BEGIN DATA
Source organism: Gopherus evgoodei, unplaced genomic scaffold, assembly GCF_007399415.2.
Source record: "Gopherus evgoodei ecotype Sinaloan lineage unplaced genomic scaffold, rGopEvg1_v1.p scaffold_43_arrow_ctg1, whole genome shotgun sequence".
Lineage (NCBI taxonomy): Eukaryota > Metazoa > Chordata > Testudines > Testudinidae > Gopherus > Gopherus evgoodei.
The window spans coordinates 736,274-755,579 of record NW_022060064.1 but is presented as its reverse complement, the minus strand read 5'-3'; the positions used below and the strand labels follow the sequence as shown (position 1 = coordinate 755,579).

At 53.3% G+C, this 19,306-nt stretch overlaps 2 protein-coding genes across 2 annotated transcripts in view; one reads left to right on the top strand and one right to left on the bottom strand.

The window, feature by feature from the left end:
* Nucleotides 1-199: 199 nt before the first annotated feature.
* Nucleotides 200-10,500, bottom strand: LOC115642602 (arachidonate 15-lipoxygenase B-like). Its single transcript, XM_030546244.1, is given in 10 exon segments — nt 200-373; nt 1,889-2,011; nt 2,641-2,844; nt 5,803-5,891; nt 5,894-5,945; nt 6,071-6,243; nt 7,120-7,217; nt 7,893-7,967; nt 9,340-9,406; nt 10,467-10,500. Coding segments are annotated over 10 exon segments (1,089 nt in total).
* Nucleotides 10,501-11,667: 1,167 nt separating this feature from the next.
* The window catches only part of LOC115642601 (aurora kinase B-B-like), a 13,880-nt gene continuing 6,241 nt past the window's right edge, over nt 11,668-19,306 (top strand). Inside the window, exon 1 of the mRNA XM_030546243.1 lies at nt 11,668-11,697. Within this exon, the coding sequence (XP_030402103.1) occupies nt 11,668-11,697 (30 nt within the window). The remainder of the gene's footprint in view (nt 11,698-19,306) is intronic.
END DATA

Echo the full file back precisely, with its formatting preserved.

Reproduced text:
Source organism: Gopherus evgoodei, unplaced genomic scaffold, assembly GCF_007399415.2.
Source record: "Gopherus evgoodei ecotype Sinaloan lineage unplaced genomic scaffold, rGopEvg1_v1.p scaffold_43_arrow_ctg1, whole genome shotgun sequence".
Lineage (NCBI taxonomy): Eukaryota > Metazoa > Chordata > Testudines > Testudinidae > Gopherus > Gopherus evgoodei.
The window spans coordinates 736,274-755,579 of record NW_022060064.1 but is presented as its reverse complement, the minus strand read 5'-3'; the positions used below and the strand labels follow the sequence as shown (position 1 = coordinate 755,579).

At 53.3% G+C, this 19,306-nt stretch overlaps 2 protein-coding genes across 2 annotated transcripts in view; one reads left to right on the top strand and one right to left on the bottom strand.

The window, feature by feature from the left end:
* Nucleotides 1-199: 199 nt before the first annotated feature.
* Nucleotides 200-10,500, bottom strand: LOC115642602 (arachidonate 15-lipoxygenase B-like). Its single transcript, XM_030546244.1, is given in 10 exon segments — nt 200-373; nt 1,889-2,011; nt 2,641-2,844; nt 5,803-5,891; nt 5,894-5,945; nt 6,071-6,243; nt 7,120-7,217; nt 7,893-7,967; nt 9,340-9,406; nt 10,467-10,500. Coding segments are annotated over 10 exon segments (1,089 nt in total).
* Nucleotides 10,501-11,667: 1,167 nt separating this feature from the next.
* The window catches only part of LOC115642601 (aurora kinase B-B-like), a 13,880-nt gene continuing 6,241 nt past the window's right edge, over nt 11,668-19,306 (top strand). Inside the window, exon 1 of the mRNA XM_030546243.1 lies at nt 11,668-11,697. Within this exon, the coding sequence (XP_030402103.1) occupies nt 11,668-11,697 (30 nt within the window). The remainder of the gene's footprint in view (nt 11,698-19,306) is intronic.